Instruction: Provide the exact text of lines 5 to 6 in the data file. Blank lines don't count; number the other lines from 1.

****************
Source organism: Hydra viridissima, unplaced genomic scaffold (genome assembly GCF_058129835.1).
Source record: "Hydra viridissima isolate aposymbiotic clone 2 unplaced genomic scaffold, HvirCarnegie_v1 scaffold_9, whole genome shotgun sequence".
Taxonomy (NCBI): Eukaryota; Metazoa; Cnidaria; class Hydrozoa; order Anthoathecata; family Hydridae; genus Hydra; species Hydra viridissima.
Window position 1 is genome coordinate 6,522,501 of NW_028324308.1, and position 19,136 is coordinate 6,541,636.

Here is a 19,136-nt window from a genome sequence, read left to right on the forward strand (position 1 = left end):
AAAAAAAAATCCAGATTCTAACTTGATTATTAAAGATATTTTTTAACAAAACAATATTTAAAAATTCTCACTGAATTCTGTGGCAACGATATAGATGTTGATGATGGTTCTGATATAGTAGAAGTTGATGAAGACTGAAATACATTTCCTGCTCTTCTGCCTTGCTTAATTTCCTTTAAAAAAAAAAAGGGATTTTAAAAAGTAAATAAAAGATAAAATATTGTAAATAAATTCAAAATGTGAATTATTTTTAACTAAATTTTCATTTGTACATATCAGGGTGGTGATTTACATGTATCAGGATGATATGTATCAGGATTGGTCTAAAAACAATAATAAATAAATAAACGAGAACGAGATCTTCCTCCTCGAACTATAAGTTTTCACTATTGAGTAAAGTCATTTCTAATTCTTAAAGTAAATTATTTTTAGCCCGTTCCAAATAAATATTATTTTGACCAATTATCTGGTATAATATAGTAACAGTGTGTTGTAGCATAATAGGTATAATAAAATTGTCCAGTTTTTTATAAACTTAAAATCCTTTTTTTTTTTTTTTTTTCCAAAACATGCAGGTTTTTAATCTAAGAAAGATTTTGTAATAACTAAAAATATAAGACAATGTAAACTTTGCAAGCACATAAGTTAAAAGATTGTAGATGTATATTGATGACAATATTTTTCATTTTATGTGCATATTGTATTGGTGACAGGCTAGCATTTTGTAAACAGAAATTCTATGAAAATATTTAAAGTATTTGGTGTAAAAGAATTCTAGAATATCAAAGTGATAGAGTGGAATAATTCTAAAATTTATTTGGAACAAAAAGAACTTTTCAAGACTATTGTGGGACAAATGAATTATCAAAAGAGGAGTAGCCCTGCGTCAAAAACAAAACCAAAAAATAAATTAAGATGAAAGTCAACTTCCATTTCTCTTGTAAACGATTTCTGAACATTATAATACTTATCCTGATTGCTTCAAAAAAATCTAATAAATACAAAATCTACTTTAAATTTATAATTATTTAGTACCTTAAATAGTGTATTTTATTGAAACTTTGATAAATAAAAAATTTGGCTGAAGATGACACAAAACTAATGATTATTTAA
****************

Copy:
Here is a 19,136-nt window from a genome sequence, read left to right on the forward strand (position 1 = left end):
AAAAAAAAATCCAGATTCTAACTTGATTATTAAAGATATTTTTTAACAAAACAATATTTAAAAATTCTCACTGAATTCTGTGGCAACGATATAGATGTTGATGATGGTTCTGATATAGTAGAAGTTGATGAAGACTGAAATACATTTCCTGCTCTTCTGCCTTGCTTAATTTCCTTTAAAAAAAAAAAGGGATTTTAAAAAGTAAATAAAAGATAAAATATTGTAAATAAATTCAAAATGTGAATTATTTTTAACTAAATTTTCATTTGTACATATCAGGGTGGTGATTTACATGTATCAGGATGATATGTATCAGGATTGGTCTAAAAACAATAATAAATAAATAAACGAGAACGAGATCTTCCTCCTCGAACTATAAGTTTTCACTATTGAGTAAAGTCATTTCTAATTCTTAAAGTAAATTATTTTTAGCCCGTTCCAAATAAATATTATTTTGACCAATTATCTGGTATAATATAGTAACAGTGTGTTGTAGCATAATAGGTATAATAAAATTGTCCAGTTTTTTATAAACTTAAAATCCTTTTTTTTTTTTTTTTTTCCAAAACATGCAGGTTTTTAATCTAAGAAAGATTTTGTAATAACTAAAAATATAAGACAATGTAAACTTTGCAAGCACATAAGTTAAAAGATTGTAGATGTATATTGATGACAATATTTTTCATTTTATGTGCATATTGTATTGGTGACAGGCTAGCATTTTGTAAACAGAAATTCTATGAAAATATTTAAAGTATTTGGTGTAAAAGAATTCTAGAATATCAAAGTGATAGAGTGGAATAATTCTAAAATTTATTTGGAACAAAAAGAACTTTTCAAGACTATTGTGGGACAAATGAATTATCAAAAGAGGAGTAGCCCTGCGTCAAAAACAAAACCAAAAAATAAATTAAGATGAAAGTCAACTTCCATTTCTCTTGTAAACGATTTCTGAACATTATAATACTTATCCTGATTGCTTCAAAAAAATCTAATAAATACAAAATCTACTTTAAATTTATAATTATTTAGTACCTTAAATAGTGTATTTTATTGAAACTTTGATAAATAAAAAATTTGGCTGAAGATGACACAAAACTAATGATTATTTAA